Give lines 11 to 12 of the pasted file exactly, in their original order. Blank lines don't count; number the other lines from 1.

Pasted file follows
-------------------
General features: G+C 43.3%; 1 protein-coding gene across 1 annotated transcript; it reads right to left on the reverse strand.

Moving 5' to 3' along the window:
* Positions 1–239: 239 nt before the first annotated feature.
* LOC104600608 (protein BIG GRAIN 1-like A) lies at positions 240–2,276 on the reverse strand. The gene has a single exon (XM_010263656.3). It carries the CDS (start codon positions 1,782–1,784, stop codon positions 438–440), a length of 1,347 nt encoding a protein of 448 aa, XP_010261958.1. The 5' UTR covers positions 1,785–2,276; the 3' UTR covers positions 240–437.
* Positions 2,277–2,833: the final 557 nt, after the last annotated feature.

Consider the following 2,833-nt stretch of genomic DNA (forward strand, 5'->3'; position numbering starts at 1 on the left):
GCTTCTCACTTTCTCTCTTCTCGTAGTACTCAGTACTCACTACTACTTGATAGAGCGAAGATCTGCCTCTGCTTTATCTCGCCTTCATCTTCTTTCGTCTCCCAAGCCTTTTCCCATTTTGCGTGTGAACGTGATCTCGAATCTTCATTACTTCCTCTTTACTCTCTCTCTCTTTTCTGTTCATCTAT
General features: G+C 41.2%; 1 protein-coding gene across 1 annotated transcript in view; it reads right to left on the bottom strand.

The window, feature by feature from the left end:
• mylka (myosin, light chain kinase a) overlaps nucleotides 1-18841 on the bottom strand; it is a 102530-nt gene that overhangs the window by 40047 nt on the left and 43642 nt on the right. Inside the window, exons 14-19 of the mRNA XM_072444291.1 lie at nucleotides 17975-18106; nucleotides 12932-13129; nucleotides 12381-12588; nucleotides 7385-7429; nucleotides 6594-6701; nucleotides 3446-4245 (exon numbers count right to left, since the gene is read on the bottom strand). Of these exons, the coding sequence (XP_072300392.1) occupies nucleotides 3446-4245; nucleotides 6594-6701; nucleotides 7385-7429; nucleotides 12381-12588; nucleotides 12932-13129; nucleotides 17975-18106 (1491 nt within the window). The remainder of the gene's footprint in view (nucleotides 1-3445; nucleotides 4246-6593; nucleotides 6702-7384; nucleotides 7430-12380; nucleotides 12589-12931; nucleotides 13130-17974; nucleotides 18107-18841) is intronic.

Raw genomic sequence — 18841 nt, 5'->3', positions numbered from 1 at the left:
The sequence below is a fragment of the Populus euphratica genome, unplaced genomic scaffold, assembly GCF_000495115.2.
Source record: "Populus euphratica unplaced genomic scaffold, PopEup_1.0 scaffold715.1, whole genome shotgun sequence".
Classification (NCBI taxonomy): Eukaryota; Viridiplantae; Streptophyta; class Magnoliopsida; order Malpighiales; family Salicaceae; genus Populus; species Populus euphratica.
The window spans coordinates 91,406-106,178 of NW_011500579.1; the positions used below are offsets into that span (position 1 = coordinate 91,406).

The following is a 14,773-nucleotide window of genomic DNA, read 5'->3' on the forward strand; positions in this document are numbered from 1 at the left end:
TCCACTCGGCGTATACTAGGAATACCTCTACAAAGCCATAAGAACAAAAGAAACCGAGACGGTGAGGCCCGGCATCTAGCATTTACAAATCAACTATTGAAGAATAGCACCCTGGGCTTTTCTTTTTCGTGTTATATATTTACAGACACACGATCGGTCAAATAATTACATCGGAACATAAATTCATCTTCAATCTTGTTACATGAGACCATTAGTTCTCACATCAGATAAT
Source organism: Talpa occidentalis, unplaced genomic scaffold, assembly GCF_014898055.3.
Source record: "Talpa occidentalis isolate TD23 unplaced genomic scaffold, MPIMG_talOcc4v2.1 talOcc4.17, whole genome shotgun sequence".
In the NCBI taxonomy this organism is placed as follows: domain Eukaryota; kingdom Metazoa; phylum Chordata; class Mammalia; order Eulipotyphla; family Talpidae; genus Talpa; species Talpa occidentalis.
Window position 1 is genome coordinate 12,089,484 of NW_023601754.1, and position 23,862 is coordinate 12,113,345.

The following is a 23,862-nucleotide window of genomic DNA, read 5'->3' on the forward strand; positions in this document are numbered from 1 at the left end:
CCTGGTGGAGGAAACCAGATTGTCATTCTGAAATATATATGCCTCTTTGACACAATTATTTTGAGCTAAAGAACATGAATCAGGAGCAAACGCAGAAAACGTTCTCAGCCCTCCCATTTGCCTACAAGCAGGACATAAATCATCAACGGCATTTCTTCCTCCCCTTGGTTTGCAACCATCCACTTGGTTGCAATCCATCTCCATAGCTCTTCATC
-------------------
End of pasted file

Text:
Raw genomic sequence — 18841 nt, 5'->3', positions numbered from 1 at the left:
The sequence below is a fragment of the Populus euphratica genome, unplaced genomic scaffold, assembly GCF_000495115.2.